• “Companies that sell your cell phone location data to marketers are also selling that information to Immigration and Customs Enforcement (ICE), the government body known for detaining children in cages… ICE and its affiliated organizations at the Department of Homeland Security (DHS) have been using location information for “millions” of cellphones bought from marketers to track down and arrest undocumented immigrants at the US-Mexico border.””

Wired: “Can the Government Buy Its Way Around the Fourth Amendment?”

  • “DHS isn’t subpoenaing location records; it’s buying them from Venntel, a data broker that according to the Journal has ties to Gravy Analytics, a major adtech company.”

Rigging the game against small businesses

While Facebook and Google portray themselves as lifelines for small businesses, the truth is they’re simply charging monopoly rents for access to the digital economy. Their surveillance-driven stranglehold over the ad market leaves the little guys with no leverage or choice – which the tech giants use to exploit them. Researchers have found that buying targeted ads can cost merchants up to 500% more than what they pay for other ads, despite offering minimal benefit.

Wall Street Journal: “Inside the Google-Facebook Ad Deal at the Heart of a Price-Fixing Lawsuit.”

  • State attorneys general said in a lawsuit earlier this month that a 2018 business agreement between two digital advertising giants, Facebook Inc. and Alphabet Inc.’s Google, was an illegal price-fixing deal. Lawmakers are calling for further investigation. The companies say it was above board...Ten Republican attorneys general, led by Texas’ Ken Paxton, say Google gave Facebook special terms and access to its ad server, a ubiquitous tool for allocating advertising space across the web. This and other conduct by Google, they allege in the final lawsuit, harms competition and deprives ‘advertisers, publishers and consumers of improved quality, greater transparency, increased output and/or lower prices.’”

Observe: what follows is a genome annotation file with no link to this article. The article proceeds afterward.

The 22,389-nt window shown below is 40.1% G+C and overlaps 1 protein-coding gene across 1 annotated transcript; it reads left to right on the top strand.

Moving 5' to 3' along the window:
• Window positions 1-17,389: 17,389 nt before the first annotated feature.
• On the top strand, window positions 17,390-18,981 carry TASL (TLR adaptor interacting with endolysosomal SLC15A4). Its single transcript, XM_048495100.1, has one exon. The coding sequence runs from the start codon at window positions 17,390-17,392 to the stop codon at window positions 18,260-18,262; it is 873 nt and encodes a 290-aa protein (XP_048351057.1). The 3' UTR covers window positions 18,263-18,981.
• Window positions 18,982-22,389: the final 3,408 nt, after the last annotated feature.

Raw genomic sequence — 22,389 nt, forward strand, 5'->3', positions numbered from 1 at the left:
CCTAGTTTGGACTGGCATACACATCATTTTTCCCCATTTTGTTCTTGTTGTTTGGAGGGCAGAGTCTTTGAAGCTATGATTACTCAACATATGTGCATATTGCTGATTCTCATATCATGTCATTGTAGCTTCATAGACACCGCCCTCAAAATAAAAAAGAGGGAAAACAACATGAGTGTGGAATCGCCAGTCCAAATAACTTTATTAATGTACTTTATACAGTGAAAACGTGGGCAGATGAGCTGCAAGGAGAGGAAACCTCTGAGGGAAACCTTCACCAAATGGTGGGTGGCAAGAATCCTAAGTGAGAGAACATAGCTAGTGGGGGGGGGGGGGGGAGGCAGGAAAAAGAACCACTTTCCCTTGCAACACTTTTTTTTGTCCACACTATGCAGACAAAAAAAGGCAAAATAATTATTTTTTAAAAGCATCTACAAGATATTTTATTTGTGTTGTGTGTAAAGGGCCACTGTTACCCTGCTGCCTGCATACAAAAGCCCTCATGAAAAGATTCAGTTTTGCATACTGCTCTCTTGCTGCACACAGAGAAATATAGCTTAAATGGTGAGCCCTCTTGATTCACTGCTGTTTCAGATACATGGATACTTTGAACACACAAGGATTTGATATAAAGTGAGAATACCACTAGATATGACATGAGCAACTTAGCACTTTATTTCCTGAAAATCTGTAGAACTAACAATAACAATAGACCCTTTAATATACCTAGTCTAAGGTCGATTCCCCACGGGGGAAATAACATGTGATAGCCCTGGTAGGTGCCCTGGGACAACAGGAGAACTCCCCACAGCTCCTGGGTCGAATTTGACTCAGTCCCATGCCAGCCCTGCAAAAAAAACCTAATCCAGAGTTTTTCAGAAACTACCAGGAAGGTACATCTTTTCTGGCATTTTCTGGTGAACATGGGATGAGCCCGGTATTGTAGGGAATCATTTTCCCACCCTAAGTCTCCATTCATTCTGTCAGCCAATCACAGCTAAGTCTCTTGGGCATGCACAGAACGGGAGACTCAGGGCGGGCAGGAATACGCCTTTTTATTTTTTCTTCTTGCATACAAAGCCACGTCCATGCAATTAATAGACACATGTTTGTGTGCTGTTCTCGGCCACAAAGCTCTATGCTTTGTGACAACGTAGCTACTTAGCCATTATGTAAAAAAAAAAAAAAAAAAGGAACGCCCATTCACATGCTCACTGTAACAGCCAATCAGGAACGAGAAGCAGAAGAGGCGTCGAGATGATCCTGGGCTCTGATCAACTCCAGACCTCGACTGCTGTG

TechCrunch: “The Case Against Behavioral Advertising is Stacking Up.”

  • “‘What we found was that, yes, advertising with cookies — so targeted advertising — did increase revenues — but by a tiny amount. Four per cent. In absolute terms the increase in revenues was $0.000008 per advertisement,’ Acquisti told the hearing. ‘Simultaneously we were running a study, as merchants, buying ads with a different degree of targeting. And we found that for the merchants sometimes buying targeted ads over untargeted ads can be 500% times as expensive.’”

The Intercept: “Facebook Managers Trash their Own Ad Targeting in Unsealed Remarks.”

  • “The documents feature internal Facebook communications in which managers appear to admit to major flaws in ad targeting capabilities, including that ads reached the intended audience less than half of the time and that data behind a targeting criterion was ‘all crap.’ Facebook says the material is presented out of context.”

Harvard Business Review: “Facebook’s Misleading Campaign Against Apple’s Privacy Policy.”

  • “Facebook’s central claim is that small businesses will lose revenues if they can’t use personalized ads...Facebook, in our view, cherry-picked the data they thought best supported its case, and the cherry wasn’t even good. In pointing this out, we don’t mean to dismiss the concerns that many small businesses have about the changes Apple is making to its privacy policy. They’re real: Under Apple’s new plan, companies will have to explain their data-collection practices when submitting new apps or making updates, and many users won’t give permission to have their behavior tracked online. Facebook says it wants to stand up for small businesses in the face of these changes, which it is perfectly entitled to do. But disinformation about advertising effectiveness isn’t the way to do that.”

Stifling innovation and competition

Facebook and Google’s obsession with market dominance and profit have driven them to employ anticompetitive practices in the ad marketplace – colluding to protect their duopoly and power. Together, Facebook and Google control nearly 60% of the total U.S. ad market each year, bringing them over $219 billion in revenue for 2020.

NY Times: “10 States Accuse Google of Abusing Monopoly in Online Ads.”

  • “Ten state attorneys general on Wednesday accused Google of illegally abusing its monopoly over the technology that delivers ads online, adding to the company’s legal troubles with a case that strikes at the heart of its business. The state prosecutors said that Google overcharged publishers for the ads it showed across the web and edged out rivals who tried to challenge the company’s dominance. They also said that Google had reached an agreement with Facebook to limit the social network’s own efforts to compete with Google for ad dollars.”